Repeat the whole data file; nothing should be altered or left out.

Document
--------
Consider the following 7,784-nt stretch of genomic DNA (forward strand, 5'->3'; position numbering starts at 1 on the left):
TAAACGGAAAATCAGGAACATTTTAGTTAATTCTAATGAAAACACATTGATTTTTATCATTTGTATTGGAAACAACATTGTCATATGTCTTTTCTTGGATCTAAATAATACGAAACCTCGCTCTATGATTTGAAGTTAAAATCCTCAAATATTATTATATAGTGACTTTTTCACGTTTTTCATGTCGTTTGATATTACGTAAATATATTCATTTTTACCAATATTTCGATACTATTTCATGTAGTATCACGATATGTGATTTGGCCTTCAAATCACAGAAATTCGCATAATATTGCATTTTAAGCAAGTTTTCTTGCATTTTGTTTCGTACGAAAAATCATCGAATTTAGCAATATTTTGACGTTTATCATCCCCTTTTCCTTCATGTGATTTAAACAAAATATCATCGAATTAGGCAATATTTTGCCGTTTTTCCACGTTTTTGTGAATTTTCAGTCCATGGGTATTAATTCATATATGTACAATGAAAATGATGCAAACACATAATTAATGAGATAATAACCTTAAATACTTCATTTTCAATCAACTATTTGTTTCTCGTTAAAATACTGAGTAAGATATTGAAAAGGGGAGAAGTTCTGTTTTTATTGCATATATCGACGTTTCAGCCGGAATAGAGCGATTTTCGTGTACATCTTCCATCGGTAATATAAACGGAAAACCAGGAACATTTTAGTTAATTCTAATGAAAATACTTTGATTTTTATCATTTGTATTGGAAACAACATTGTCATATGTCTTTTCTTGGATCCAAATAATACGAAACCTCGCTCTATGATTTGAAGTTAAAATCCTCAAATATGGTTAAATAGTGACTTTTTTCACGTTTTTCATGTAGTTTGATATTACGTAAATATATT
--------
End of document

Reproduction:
Consider the following 7,784-nt stretch of genomic DNA (forward strand, 5'->3'; position numbering starts at 1 on the left):
TAAACGGAAAATCAGGAACATTTTAGTTAATTCTAATGAAAACACATTGATTTTTATCATTTGTATTGGAAACAACATTGTCATATGTCTTTTCTTGGATCTAAATAATACGAAACCTCGCTCTATGATTTGAAGTTAAAATCCTCAAATATTATTATATAGTGACTTTTTCACGTTTTTCATGTCGTTTGATATTACGTAAATATATTCATTTTTACCAATATTTCGATACTATTTCATGTAGTATCACGATATGTGATTTGGCCTTCAAATCACAGAAATTCGCATAATATTGCATTTTAAGCAAGTTTTCTTGCATTTTGTTTCGTACGAAAAATCATCGAATTTAGCAATATTTTGACGTTTATCATCCCCTTTTCCTTCATGTGATTTAAACAAAATATCATCGAATTAGGCAATATTTTGCCGTTTTTCCACGTTTTTGTGAATTTTCAGTCCATGGGTATTAATTCATATATGTACAATGAAAATGATGCAAACACATAATTAATGAGATAATAACCTTAAATACTTCATTTTCAATCAACTATTTGTTTCTCGTTAAAATACTGAGTAAGATATTGAAAAGGGGAGAAGTTCTGTTTTTATTGCATATATCGACGTTTCAGCCGGAATAGAGCGATTTTCGTGTACATCTTCCATCGGTAATATAAACGGAAAACCAGGAACATTTTAGTTAATTCTAATGAAAATACTTTGATTTTTATCATTTGTATTGGAAACAACATTGTCATATGTCTTTTCTTGGATCCAAATAATACGAAACCTCGCTCTATGATTTGAAGTTAAAATCCTCAAATATGGTTAAATAGTGACTTTTTTCACGTTTTTCATGTAGTTTGATATTACGTAAATATATT